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WDAY: The News Leader

Published October 31, 2012, 08:55 AM

Drought influencing Missouri River management plan

BISMARCK, N.D. (AP) — The flood of 2011 and the drought of 2012 will both likely influence how the Army Corps of Engineers manages the Missouri River in the upcoming year.

BISMARCK, N.D. (AP) — The flood of 2011 and the drought of 2012 will both likely influence how the Army Corps of Engineers manages the Missouri River in the upcoming year.

The corps is holding six meetings in five states over four days on its annual operating plan for the river next year. Meetings were held Tuesday in the North Dakota capital of Bismarck and the South Dakota capital of Pierre. Residents and officials urged the corps to conserve water in upstream reservoirs as drought conditions persist, just a year after record summer flooding.

Upstream and downstream interests have long battled for priority when it comes to the river, with upper states seeking more water for recreation and irrigation and lower states lobbying for support of the barge industry there. Water for any of the uses could be in even shorter supply next year.

September runoff in the Missouri River system was at its lowest level in more than a century of record keeping, said Jody Farhat, the corps' Missouri River Basin water management chief. The National Oceanic and Atmospheric Administration forecasts that the dry conditions will continue into next spring in some areas.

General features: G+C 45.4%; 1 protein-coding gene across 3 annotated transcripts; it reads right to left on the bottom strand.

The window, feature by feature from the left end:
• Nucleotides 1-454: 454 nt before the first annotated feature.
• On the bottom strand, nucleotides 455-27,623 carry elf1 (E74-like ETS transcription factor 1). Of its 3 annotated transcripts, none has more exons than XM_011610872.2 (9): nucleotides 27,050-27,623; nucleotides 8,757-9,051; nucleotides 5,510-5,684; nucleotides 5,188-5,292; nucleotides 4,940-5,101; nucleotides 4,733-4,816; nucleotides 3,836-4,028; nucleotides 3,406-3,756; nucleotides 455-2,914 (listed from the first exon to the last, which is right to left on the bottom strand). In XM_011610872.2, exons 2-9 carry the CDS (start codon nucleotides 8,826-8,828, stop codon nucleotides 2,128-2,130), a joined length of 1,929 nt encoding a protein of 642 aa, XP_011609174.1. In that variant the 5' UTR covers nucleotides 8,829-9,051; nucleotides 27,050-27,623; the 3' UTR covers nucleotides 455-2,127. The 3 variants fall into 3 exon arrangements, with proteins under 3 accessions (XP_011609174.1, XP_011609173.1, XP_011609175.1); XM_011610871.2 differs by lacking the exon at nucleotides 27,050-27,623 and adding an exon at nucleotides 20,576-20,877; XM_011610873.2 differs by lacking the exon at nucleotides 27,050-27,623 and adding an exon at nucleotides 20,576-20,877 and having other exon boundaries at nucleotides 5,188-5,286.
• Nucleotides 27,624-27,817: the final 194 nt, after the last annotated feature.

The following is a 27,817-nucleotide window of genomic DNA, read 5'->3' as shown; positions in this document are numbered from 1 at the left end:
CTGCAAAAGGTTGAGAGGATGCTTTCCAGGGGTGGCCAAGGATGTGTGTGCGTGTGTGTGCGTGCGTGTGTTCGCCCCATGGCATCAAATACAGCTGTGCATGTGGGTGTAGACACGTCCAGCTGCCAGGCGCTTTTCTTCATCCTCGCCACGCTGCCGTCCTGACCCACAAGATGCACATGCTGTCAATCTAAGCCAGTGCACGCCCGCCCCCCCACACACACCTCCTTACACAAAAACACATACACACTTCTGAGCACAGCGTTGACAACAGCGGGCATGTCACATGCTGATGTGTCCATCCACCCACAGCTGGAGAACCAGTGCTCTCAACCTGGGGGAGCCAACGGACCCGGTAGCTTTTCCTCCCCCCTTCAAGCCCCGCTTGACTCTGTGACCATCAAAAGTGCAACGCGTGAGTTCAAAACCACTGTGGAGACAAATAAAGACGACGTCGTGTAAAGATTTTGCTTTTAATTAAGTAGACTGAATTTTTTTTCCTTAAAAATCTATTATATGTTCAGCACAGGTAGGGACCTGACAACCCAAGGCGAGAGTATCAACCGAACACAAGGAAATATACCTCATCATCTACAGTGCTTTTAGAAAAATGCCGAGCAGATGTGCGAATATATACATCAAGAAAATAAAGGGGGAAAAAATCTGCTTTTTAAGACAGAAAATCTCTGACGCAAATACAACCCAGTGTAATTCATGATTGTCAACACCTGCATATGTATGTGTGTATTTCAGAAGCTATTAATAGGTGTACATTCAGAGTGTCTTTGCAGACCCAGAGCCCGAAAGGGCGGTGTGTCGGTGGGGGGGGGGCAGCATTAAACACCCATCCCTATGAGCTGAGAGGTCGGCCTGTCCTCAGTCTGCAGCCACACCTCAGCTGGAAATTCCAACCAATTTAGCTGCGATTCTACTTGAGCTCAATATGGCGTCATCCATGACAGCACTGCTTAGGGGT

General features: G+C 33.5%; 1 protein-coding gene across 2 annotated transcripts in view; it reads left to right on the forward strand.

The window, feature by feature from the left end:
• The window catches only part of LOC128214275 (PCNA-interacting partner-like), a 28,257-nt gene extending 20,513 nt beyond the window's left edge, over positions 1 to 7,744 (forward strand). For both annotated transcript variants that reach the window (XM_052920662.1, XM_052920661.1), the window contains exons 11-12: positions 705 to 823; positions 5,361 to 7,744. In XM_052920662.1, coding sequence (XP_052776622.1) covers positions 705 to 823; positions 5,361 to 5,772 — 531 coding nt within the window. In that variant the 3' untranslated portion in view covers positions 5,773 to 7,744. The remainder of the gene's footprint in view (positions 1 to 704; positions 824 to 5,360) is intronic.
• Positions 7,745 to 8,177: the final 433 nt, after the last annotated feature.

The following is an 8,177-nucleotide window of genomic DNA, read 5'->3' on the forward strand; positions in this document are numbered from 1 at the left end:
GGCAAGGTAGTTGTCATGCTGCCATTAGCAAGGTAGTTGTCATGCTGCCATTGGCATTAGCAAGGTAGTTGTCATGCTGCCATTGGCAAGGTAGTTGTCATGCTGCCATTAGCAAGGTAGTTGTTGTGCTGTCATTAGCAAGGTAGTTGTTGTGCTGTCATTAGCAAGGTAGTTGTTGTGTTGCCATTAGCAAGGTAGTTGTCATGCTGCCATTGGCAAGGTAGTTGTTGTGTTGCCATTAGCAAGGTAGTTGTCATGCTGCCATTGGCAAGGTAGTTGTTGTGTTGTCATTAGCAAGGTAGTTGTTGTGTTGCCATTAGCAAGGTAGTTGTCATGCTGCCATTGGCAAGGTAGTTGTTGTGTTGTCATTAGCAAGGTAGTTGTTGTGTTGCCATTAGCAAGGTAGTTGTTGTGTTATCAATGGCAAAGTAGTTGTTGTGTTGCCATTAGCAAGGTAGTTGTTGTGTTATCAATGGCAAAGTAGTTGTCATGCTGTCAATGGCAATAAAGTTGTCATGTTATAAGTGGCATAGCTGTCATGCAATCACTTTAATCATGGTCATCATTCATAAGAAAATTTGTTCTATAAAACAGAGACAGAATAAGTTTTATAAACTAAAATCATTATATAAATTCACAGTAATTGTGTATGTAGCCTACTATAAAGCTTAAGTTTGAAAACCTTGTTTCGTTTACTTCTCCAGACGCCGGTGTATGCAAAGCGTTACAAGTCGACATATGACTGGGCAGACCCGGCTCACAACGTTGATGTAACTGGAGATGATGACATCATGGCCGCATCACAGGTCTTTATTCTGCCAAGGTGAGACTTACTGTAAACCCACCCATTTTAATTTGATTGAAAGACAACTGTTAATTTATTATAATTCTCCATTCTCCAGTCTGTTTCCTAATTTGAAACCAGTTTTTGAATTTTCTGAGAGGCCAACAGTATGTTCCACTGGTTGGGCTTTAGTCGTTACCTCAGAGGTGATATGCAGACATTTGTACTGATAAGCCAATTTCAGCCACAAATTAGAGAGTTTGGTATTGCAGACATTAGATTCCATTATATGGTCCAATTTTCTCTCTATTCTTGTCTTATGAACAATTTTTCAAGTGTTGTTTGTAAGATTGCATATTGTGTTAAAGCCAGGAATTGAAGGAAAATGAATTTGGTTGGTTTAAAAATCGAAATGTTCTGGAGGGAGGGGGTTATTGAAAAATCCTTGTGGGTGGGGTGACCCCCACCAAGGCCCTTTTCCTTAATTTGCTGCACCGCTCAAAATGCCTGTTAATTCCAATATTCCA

"By the time we hit the spring, our forecast is telling us that we expect to see our largest three reservoirs — Fort Peck, Garrison and Oahe — come in about 10 feet below what we normally see, and so we could see some reduced levels of services," corps spokeswoman Monique Farmer said.

Fort Peck is in Montana, Garrison in North Dakota and Oahe in both Dakotas. There will be minimal releases from those reservoirs over the winter. The corps will conduct checks next March and July to determine what level of water to release to downstream areas.

Record flooding in the summer of 2011 flushed a large number of rainbow smelt through the Oahe Dam, drastically reducing the amount that game fish such as walleye had to eat and harming the fishery. If basin runoff remains low in the spring, the corps plans to give the lake preference over Lake Sakakawea behind Garrison Dam when it comes to holding back water to aid fish spawning, Farhat said.

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